Located just above the monks’ kitchen and similarly structured by four columns, this room houses a treasure trove of documentation for musicians and scholars (reference works in musicology, scores, manuscripts…).
During the Royaumont Festival, it is used for temporary exhibitions supplementing various aspects of our festival programming.
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Built around the remarkable collection of music-related manuscripts and printed material amassed by pianist François Lang (1908-1944) in addition to his working library, the François-Lang Musical Library provides artists and scholars with a very special place to work.
Located on the first floor of the kitchen building, the room was probably originally accessed via an external wooden staircase attached to the building’s West gable, in the lay brothers’ passageway. Well lit by three South-facing bay windows, but traversed from floor to ceiling by the medieval fireplace’s flue, its original function is not well understood. Was it perhaps used by the cellarer, who basically served as steward for the monastery, to keep his accounts and ledgers? According to the Sisters of the Holy Family of Bordeaux, “Monsieur Vernier, the architect, cannot accept that this was the monks’ library; the original construction work is too unrefined. He deems it must have been a pantry or a storeroom. The monks may however have gradually moved their books to this place towards the end of their stay as the rest of the abbey was in serious disrepair. And this may explain why people in the village still call it the library.. .” In 1725 the library was indeed located above the warming room…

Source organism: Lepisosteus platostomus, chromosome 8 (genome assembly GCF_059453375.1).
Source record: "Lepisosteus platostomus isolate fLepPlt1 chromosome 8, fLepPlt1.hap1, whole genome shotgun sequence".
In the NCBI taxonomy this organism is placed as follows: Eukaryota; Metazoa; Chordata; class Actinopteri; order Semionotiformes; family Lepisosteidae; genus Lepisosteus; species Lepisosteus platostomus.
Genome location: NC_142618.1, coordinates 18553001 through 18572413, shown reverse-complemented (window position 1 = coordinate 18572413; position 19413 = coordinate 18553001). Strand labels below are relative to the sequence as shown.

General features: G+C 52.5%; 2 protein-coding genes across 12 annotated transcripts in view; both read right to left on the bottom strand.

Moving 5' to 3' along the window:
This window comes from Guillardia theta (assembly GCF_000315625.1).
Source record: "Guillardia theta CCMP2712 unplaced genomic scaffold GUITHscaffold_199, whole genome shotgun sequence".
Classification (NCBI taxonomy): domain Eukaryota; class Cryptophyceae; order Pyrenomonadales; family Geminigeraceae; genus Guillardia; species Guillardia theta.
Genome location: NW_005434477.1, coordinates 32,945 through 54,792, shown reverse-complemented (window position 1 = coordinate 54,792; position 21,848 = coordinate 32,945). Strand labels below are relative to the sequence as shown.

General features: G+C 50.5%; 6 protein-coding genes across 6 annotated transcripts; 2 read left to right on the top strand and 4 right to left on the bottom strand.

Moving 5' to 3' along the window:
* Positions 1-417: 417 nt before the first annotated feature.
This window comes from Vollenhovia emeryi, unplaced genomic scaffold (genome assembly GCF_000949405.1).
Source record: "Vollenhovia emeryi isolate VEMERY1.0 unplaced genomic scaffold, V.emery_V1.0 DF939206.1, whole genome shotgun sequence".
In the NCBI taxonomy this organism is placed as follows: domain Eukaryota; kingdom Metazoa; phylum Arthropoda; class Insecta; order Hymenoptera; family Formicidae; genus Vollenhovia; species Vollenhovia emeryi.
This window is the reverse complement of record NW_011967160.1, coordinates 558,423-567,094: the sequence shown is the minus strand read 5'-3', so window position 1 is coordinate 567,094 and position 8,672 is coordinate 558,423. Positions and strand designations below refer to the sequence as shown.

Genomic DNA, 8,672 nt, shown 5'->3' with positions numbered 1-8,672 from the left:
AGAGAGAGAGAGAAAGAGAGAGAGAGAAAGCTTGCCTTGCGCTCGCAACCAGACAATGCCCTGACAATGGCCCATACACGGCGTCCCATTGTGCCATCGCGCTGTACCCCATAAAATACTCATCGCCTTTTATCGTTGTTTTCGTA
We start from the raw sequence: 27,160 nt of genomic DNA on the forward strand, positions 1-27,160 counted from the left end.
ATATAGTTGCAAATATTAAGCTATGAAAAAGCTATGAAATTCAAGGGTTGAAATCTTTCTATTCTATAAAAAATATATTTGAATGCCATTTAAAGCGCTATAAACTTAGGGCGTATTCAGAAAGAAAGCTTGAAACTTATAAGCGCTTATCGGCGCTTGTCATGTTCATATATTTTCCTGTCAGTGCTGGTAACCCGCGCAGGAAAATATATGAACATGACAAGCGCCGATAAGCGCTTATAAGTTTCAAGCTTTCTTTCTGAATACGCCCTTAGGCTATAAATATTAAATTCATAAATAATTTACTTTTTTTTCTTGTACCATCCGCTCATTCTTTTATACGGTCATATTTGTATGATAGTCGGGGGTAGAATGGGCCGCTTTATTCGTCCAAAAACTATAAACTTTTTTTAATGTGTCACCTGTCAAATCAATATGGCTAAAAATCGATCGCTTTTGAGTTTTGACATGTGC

When the abbey was turned into a textile mill, this room was used for packing and shipping. It was open to the West cloister gallery via a slide or ramp used to shift bales to the ground floor to be loaded on carts In 1853 the mill became a fabric printing venture and the sample makers set up operations on this floor, while the etchers’ workshop was accommodated in the contiguous cloister attic. In 1869, the place was significantly overhauled. The shed roofing above the cloister galleries was destroyed, making way for three windows in the North wall, symmetrical to the three pre-existing bay windows to the South. The masonry was cleaned, wood flooring put in, and the room became known as the Salle Notre-Dame de Toutes Grâces, used for meetings and ceremonies such as the taking of the cloth. The attic above was then turned into a dormitory.
After the Second World War, Henry and Isabel Goüin decided to display the collection (musical documentation, art and musical instruments) left by their brother and brother-in-law François Lang, who had died in Auschwitz in January 1944, turning the space into a private music room dedicated to his memory. In 2007 the Royaumont Foundation acquired this collection, keeping it in this symbolic place, but with a view to letting scholars and musicians use it. This is why major work was undertaken from January 2008 to April 2009, that led to the opening of the François-Lang Musical Library in 2009, now with restored roofing and South façade buttresses, a renovated staircase, and six studios for artists.